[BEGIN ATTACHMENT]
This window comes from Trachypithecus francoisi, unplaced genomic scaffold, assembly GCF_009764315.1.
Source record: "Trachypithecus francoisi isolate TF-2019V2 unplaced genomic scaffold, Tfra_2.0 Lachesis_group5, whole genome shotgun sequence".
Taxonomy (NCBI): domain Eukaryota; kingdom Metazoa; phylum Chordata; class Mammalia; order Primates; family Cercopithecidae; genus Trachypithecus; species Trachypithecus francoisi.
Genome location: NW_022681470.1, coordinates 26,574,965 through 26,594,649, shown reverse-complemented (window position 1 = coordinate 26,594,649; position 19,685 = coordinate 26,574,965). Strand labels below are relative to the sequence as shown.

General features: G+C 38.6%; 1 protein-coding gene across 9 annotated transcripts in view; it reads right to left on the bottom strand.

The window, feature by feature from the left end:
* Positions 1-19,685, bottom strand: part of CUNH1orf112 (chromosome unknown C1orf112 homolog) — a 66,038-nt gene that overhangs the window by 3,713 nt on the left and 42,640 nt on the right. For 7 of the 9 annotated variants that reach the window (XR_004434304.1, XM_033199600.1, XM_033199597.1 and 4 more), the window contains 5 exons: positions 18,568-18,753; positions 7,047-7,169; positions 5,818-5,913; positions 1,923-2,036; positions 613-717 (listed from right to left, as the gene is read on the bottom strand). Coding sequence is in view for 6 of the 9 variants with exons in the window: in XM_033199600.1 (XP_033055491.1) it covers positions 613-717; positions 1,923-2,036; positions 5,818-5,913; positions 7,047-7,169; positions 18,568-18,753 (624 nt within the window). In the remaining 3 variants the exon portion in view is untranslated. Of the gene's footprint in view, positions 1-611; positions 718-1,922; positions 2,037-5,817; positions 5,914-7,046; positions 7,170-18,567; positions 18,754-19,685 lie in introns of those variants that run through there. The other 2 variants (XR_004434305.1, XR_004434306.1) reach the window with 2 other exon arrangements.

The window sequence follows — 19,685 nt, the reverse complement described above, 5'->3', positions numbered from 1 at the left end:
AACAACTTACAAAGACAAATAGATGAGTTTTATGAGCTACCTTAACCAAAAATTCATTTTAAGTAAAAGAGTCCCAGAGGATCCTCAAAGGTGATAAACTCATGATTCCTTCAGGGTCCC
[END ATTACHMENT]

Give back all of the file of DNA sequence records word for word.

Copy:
This window comes from Trachypithecus francoisi, unplaced genomic scaffold, assembly GCF_009764315.1.
Source record: "Trachypithecus francoisi isolate TF-2019V2 unplaced genomic scaffold, Tfra_2.0 Lachesis_group5, whole genome shotgun sequence".
Taxonomy (NCBI): domain Eukaryota; kingdom Metazoa; phylum Chordata; class Mammalia; order Primates; family Cercopithecidae; genus Trachypithecus; species Trachypithecus francoisi.
Genome location: NW_022681470.1, coordinates 26,574,965 through 26,594,649, shown reverse-complemented (window position 1 = coordinate 26,594,649; position 19,685 = coordinate 26,574,965). Strand labels below are relative to the sequence as shown.

General features: G+C 38.6%; 1 protein-coding gene across 9 annotated transcripts in view; it reads right to left on the bottom strand.

The window, feature by feature from the left end:
* Positions 1-19,685, bottom strand: part of CUNH1orf112 (chromosome unknown C1orf112 homolog) — a 66,038-nt gene that overhangs the window by 3,713 nt on the left and 42,640 nt on the right. For 7 of the 9 annotated variants that reach the window (XR_004434304.1, XM_033199600.1, XM_033199597.1 and 4 more), the window contains 5 exons: positions 18,568-18,753; positions 7,047-7,169; positions 5,818-5,913; positions 1,923-2,036; positions 613-717 (listed from right to left, as the gene is read on the bottom strand). Coding sequence is in view for 6 of the 9 variants with exons in the window: in XM_033199600.1 (XP_033055491.1) it covers positions 613-717; positions 1,923-2,036; positions 5,818-5,913; positions 7,047-7,169; positions 18,568-18,753 (624 nt within the window). In the remaining 3 variants the exon portion in view is untranslated. Of the gene's footprint in view, positions 1-611; positions 718-1,922; positions 2,037-5,817; positions 5,914-7,046; positions 7,170-18,567; positions 18,754-19,685 lie in introns of those variants that run through there. The other 2 variants (XR_004434305.1, XR_004434306.1) reach the window with 2 other exon arrangements.

The window sequence follows — 19,685 nt, the reverse complement described above, 5'->3', positions numbered from 1 at the left end:
AACAACTTACAAAGACAAATAGATGAGTTTTATGAGCTACCTTAACCAAAAATTCATTTTAAGTAAAAGAGTCCCAGAGGATCCTCAAAGGTGATAAACTCATGATTCCTTCAGGGTCCC